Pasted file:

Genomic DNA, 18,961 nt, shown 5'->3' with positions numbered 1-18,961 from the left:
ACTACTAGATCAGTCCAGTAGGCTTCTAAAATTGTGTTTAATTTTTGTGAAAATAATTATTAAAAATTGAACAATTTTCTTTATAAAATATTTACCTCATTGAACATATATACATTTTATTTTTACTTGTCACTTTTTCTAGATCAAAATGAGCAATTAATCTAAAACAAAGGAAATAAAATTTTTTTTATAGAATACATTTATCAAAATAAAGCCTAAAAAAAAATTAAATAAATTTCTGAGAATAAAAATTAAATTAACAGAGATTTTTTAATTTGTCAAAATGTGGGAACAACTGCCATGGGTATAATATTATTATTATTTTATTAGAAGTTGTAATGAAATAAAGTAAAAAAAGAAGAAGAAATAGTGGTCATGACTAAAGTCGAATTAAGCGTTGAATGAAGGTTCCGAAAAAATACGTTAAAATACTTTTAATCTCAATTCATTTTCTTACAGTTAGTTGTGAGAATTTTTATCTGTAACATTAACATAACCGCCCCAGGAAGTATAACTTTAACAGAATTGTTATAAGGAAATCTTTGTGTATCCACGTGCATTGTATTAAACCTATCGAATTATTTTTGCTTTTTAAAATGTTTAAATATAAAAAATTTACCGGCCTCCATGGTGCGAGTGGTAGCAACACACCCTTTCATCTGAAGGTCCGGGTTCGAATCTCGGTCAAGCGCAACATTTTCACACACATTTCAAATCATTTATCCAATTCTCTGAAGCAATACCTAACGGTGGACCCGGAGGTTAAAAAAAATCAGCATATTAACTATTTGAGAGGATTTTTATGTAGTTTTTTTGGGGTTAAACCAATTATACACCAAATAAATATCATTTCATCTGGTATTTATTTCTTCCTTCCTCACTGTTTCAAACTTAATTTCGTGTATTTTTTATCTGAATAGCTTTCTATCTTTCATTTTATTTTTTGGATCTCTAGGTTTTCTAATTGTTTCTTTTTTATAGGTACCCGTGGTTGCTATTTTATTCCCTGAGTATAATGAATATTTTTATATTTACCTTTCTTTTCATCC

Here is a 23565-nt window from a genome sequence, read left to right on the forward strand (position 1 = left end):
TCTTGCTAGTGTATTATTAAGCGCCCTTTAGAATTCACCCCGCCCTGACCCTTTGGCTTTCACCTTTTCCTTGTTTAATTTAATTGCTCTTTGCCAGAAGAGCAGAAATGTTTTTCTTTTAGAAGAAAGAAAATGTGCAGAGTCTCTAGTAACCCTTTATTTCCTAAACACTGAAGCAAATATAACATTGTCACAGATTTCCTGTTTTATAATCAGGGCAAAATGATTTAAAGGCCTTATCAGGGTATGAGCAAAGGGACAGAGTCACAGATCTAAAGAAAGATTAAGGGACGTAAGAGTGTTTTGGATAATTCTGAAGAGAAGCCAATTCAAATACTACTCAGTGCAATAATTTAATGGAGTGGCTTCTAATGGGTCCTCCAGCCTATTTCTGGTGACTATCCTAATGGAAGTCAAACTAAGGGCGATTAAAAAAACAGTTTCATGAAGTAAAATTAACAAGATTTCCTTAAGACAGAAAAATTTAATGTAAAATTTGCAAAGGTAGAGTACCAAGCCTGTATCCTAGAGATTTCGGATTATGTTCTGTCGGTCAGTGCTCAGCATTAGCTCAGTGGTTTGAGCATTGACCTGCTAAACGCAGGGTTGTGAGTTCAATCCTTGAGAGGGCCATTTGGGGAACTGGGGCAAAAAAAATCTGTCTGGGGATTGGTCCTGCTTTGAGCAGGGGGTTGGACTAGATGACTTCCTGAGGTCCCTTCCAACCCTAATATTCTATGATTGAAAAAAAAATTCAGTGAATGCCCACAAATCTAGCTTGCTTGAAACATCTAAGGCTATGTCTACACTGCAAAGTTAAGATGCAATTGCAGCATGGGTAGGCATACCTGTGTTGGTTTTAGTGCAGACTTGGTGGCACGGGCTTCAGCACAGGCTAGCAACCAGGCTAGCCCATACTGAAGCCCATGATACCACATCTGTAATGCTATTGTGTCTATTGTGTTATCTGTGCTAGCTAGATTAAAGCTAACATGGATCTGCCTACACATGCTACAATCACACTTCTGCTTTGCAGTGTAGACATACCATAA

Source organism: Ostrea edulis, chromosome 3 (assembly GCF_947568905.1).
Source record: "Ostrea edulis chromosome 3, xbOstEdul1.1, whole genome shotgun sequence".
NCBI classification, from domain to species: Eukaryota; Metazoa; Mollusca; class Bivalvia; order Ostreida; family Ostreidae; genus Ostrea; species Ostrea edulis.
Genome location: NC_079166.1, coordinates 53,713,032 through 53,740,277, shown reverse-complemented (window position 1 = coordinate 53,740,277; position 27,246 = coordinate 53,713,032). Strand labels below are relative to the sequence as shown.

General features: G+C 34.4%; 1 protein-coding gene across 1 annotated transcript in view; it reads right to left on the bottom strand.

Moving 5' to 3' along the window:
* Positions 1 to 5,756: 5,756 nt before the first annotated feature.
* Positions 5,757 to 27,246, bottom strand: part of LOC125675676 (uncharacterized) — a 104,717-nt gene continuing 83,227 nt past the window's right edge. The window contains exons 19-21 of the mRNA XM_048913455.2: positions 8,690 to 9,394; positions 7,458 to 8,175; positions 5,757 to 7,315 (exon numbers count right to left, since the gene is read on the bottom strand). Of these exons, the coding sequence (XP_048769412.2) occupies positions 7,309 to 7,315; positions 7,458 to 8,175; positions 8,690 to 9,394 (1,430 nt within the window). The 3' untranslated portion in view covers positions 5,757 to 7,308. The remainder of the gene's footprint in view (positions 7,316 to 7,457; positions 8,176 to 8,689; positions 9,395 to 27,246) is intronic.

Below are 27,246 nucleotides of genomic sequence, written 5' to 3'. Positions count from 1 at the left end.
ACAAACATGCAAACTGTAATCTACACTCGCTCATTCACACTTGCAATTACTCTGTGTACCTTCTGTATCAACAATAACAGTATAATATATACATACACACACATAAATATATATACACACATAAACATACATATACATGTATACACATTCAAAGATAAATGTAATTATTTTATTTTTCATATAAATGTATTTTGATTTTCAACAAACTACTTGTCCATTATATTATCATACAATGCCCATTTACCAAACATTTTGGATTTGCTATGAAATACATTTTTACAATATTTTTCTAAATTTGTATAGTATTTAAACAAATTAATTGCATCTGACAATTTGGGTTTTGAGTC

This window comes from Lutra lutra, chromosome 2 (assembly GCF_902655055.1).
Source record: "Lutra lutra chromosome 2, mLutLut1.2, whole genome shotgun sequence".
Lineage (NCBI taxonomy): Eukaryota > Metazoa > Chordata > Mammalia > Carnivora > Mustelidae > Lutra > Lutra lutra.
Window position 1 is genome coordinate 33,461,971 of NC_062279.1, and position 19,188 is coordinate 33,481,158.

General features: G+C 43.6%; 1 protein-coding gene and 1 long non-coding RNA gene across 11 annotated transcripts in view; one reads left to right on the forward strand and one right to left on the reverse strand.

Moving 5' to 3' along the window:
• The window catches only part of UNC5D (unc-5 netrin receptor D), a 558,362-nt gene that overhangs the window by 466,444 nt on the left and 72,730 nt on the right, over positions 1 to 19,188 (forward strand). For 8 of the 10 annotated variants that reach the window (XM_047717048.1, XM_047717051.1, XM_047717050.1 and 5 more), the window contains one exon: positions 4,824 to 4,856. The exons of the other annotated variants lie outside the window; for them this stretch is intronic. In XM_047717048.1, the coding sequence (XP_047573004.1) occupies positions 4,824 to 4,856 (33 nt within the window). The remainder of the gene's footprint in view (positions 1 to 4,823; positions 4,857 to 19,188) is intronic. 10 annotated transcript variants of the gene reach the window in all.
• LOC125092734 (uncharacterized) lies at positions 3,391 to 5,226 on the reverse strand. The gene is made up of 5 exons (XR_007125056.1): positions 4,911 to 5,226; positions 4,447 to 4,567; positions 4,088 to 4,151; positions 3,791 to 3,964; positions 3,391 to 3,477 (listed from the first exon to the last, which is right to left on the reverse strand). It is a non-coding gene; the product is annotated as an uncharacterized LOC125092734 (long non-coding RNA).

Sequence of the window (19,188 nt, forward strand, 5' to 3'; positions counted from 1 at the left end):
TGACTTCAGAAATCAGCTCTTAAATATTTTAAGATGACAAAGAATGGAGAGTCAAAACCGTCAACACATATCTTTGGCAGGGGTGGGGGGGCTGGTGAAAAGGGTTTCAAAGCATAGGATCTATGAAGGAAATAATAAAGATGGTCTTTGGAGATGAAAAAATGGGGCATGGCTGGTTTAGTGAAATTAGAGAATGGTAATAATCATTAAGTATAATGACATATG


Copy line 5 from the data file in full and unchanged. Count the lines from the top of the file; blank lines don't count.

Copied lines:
Source organism: Ostrea edulis, chromosome 3 (assembly GCF_947568905.1).